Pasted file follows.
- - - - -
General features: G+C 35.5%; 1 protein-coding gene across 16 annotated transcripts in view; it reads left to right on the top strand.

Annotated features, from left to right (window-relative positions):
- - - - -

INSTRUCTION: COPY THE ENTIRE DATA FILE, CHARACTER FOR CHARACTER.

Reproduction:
General features: G+C 35.5%; 1 protein-coding gene across 16 annotated transcripts in view; it reads left to right on the top strand.

Annotated features, from left to right (window-relative positions):